Clinker import bill surges 33 percentNepal’s clinker import bill jumped 33 percent in the first four months of the current fiscal year due to surge in demand for cement, a key construction material.
Nepal’s clinker import bill jumped 33 percent in the first four months of the current fiscal year due to surge in demand for cement, a key construction material.
The country spent Rs3.2 billion to import 340 million kg of clinker, a crucial raw material for production of cement, via Birgunj customs point in the period between mid-July and mid-November. In the same period a year ago, the country had imported 310 million kg of the raw material worth Rs2.4 billion through the customs office at Birgunj, which is the largest in Nepal.
Nepal has set a target of making the country self-reliant in production of cement. But this seems like a far-fetched plan considering the volume of imports of the raw material.
Nepal has huge deposit of limestone, which is used for production of clinker. Yet production has remained low because of high cost involved in setting up of plants needed to manufacture the raw material. Hence, many cement factories here choose to import clinker.
However, clinker production has been gradually going up in the country over the years, as a number of cement factories have started producing the raw material. Yet high demand for cement in the market and inability of cement companies to produce adequate quantity of the raw material have compelled many to import the product.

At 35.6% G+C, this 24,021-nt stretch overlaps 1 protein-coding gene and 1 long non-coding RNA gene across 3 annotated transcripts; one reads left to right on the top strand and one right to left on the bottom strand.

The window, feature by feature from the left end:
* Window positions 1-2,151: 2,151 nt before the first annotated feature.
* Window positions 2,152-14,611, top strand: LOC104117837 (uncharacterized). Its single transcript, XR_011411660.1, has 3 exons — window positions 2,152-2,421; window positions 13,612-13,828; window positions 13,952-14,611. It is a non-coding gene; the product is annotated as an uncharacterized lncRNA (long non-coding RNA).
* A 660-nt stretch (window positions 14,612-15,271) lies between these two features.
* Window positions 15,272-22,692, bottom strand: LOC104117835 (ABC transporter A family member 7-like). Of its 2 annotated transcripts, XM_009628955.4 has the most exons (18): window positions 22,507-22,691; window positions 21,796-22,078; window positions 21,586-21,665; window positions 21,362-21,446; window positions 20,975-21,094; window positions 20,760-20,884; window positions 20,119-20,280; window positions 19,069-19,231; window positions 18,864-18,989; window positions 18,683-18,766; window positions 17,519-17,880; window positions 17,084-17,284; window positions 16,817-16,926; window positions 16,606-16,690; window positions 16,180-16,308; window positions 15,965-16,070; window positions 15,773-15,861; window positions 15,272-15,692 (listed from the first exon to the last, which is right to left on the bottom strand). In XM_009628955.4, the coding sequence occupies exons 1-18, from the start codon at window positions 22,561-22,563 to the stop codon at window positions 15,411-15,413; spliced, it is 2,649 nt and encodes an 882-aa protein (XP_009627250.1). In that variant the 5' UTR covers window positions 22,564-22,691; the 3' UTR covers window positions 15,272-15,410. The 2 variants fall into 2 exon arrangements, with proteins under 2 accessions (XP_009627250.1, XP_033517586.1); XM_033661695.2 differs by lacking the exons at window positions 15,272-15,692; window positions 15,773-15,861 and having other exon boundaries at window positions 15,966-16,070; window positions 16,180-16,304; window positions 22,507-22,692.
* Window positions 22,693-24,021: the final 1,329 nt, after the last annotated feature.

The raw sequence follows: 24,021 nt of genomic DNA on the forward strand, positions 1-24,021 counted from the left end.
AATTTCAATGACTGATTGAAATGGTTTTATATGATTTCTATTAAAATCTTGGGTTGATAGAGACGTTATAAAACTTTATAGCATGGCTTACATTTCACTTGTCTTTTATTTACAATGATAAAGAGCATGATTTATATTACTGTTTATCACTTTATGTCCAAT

Demand for cement has jumped in the country since the reconstruction works began after earthquakes of April and May, 2015. Also, rapid construction of hydropower projects has pushed up demand for the construction material. Nepal imports most of the clinker from Jharkhand and Odisha of India. The government levies customs duty of Rs2,400 and value added tax of 13 percent on import of every ton of clinker.
Most of the cement factories located at Bara-Parsa industrial corridor, which is in the vicinity of the Birgunj customs point, meet 80 to 85 percent of their clinker requirement through imports from India. Jagadamba, Ambe, Nepal Shalimar, Star, Narayani, Bishwokarma, Shree, Krishna, RMC, International cement factories located at Bara-Parsa industrial corridor import clinker from India, according to Santosh Yadav, information officer at Birgunj Customs Office. Also, Makwanpur-based Shivam Cement imports clinker from India for cement production, Yadav said.
Of the cement factories operating on Bara-Parsa industrial corridor, Nepal Shalimar produces clinker on its own, but it is not sufficient to meet its own demand.
“The clinker we produce meets only 10 percent of our demand,” said Ashok Vaidya, a promoter of the factory. “We do want to raise the production, but the cost of setting up a plant to manufacture clinker is quite high, which we cannot afford. If we can draw foreign investment to set up clinker production facilities, we can stop capital flight and make Nepal self sufficient in production of cement.”